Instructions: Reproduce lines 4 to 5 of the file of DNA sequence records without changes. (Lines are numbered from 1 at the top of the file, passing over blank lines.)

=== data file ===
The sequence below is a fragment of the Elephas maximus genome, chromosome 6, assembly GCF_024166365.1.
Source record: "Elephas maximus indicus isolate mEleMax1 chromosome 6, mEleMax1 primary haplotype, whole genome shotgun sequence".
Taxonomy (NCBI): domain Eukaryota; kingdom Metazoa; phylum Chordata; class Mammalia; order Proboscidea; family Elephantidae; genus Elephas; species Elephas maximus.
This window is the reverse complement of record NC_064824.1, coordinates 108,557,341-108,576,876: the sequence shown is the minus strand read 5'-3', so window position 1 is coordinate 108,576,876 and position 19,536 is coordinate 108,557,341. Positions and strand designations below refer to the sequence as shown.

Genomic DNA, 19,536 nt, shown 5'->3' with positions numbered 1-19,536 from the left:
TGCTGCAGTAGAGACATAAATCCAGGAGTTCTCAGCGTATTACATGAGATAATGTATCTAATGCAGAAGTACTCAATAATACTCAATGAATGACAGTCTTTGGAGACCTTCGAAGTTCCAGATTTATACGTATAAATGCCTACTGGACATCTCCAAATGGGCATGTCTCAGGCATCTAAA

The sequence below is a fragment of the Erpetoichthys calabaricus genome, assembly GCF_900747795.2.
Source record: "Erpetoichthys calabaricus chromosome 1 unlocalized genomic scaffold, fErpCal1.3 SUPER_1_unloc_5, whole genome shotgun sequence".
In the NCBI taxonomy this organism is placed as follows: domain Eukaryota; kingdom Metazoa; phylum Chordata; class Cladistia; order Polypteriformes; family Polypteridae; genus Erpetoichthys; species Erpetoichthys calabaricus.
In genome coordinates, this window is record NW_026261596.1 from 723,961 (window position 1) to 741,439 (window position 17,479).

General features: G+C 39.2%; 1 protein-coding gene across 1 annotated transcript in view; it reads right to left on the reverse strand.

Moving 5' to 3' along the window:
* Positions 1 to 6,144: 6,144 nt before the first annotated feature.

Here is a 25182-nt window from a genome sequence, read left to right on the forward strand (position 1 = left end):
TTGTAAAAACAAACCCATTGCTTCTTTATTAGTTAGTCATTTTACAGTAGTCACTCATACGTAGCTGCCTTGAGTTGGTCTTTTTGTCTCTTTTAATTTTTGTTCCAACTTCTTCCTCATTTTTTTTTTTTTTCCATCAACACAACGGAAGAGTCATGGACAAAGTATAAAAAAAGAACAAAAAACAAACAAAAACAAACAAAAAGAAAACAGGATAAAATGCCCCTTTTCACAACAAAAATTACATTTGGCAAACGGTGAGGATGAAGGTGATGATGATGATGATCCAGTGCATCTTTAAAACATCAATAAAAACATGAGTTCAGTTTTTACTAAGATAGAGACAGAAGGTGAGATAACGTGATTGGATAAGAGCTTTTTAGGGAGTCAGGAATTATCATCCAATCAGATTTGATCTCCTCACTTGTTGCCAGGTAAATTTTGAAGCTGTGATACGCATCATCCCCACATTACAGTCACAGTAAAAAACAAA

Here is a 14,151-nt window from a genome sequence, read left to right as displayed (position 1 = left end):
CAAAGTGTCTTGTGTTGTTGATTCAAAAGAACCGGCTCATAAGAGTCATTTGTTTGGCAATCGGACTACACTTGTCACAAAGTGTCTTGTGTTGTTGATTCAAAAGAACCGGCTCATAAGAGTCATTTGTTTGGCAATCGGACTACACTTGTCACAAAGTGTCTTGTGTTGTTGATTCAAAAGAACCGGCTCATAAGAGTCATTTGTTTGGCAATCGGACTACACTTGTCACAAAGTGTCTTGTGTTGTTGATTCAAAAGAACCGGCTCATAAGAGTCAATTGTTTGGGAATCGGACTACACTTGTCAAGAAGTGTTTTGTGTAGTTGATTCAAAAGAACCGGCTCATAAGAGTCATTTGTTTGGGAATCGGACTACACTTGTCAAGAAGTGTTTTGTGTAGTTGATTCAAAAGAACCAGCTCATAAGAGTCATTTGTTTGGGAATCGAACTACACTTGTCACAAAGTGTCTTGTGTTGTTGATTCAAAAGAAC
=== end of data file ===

This window is the reverse complement of record NC_064824.1, coordinates 108,557,341-108,576,876: the sequence shown is the minus strand read 5'-3', so window position 1 is coordinate 108,576,876 and position 19,536 is coordinate 108,557,341. Positions and strand designations below refer to the sequence as shown.

Genomic DNA, 19,536 nt, shown 5'->3' with positions numbered 1-19,536 from the left: